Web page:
When we see general managers take over organizations, it usually takes a bit for them to make their mark on the club. They’re often left with a mess to clean up. Bad contracts, lack of prospects, and a team typically further away from winning than not.
In Ken Holland’s case, he had his work cut out for him.
In 2018-19, the season before he joined the club, the Oilers were a near laughing stock. They were the second-worst team in the Pacific Division and had a -52 goal differential in all situations with two of the best players in the league on the team
Holland inherited a roster full of holes and it didn’t take long for him to get to work. He flipped Milan Lucic and a pick for James Neal. At his first draft, he brought in Philip Broberg, Raphael Lavoie, and Ilya Konovalov, three players who are close to playing NHL minutes.
He bought out Andrej Sekera and signed a bunch of players: Gaetan Haas, Markus Granlund, Alex Chiasson, Tomas Jurco, Jujhar Khaira, Mike Smith, Josh Archibald, and Riley Sheahan all joined the team, along with the aforementioned Neal.
Most notably, he made a coaching change and bought in Dave Tippett. The Oilers instantly appeared better and right up to the pandemic pause were in a tight race for the Pacific Division title — a massive turnaround from the year prior.
Holland extended Zack Kassian to a four-year, $3.2-million AAV deal he’d probably like a mulligan on while bridging Darnell Nurse, a lane the GM will need to cross again soon in the midst of the season.
Only a few weeks away from the shutdown, Holland pushed his chips to the middle of the table trying to make the team deeper: he acquired Tyler Ennis, Mike Green, and Andreas Athanasiou. The first of the three is the only one that paid out as Green got hurt then retired, while Athanasiou struggled with a quad injury and was never really 100% before walking into free agency due to a qualifying offer too rich for the Oilers’ blood.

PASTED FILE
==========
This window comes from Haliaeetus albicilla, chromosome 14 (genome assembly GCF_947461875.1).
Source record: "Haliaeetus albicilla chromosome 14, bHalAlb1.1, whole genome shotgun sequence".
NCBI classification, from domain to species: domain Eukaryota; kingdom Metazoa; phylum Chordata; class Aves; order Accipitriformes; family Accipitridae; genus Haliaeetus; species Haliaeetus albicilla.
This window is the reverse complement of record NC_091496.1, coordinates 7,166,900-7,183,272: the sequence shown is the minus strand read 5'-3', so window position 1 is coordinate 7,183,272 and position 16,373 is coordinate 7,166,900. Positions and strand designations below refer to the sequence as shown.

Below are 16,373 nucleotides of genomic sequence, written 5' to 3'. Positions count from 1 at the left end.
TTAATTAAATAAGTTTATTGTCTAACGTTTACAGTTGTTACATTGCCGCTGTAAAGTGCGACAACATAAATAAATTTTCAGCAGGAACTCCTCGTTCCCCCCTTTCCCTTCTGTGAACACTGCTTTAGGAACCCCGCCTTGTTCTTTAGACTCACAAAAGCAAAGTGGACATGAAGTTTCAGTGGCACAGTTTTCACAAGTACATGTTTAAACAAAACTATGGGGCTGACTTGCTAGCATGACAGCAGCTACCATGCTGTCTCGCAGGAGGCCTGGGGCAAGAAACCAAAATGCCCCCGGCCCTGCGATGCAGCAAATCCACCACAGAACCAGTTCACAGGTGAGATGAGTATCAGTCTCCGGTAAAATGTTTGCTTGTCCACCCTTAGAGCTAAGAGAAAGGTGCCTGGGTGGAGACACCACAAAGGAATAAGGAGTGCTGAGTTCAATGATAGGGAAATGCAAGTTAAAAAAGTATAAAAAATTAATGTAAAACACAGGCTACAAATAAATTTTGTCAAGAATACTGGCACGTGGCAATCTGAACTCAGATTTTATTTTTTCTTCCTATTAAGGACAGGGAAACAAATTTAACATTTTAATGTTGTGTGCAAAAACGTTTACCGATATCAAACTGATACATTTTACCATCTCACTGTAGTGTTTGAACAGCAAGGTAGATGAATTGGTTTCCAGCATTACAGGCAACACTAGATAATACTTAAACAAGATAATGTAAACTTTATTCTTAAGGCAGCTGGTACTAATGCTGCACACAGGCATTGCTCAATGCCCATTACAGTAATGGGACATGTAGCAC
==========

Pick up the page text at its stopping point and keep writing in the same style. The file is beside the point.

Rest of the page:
The pandemic brought with it a shutdown and the announcement of a cap that would stay flat for the next three to four years. It led to the Oilers not being able to qualify Athanasiou, a move the team otherwise would’ve made as the cap was expected to climb to $84-$88-million.
When things got back underway, the Oilers got eliminated by Chicago in a play-in round.
In draft two he brought in Dylan Holloway, Carter Savoie, and Tyler Tullio, three promising prospects, while also dipping his toes into free agency. Kyle Turris, Tyson Barrie, Mike Smith, Tyler Ennis, Domink Kahun and Slater Koekkoek all were extended or brought in while Dmitry Kulikov was his one-trade deadline move.
Holland never had much ammo to work with, so the moves were finite.
But over the last week, Holland found himself with a stockpile of ammo in the form of cap space and he didn’t shy away from using it.
Ryan Nugent-Hopkins extended, Mike Smith extended, Tyson Barrie extended, Tyson Barrie extended, Kailer Yamamoto extension discussions, Caleb Jones traded, Duncan Keith acquired, Xavier Bourgault drafted, Luca Münzenberger drafted, Jake Chiasson drafted, James Neal bought out, Zach Hyman signed, Cody Ceci signed, Derek Ryan signed, Ethan Bear traded, Warren Foegele acquired, and now, Darnell Nurse extension discussions.
So yeah, one hell of a lot of things have happened in a short time. This was the first offseason that Holland really had his chance to make his mark and boy, did he ever.
Holland is now married to this team and will live or die with them.
Now, the team has to deliver. Holland and co. clearly have a mindset that the Oilers are either in, or are entering their championship window, and this plethora of moves this offseason needs to push the Oilers closer to it. They need to make some noise and at the very least, they need to win some playoff rounds.
Will Holland’s moves push them closer to a cup or will they stall out again?
For better or worse, this is now Ken Holland’s team.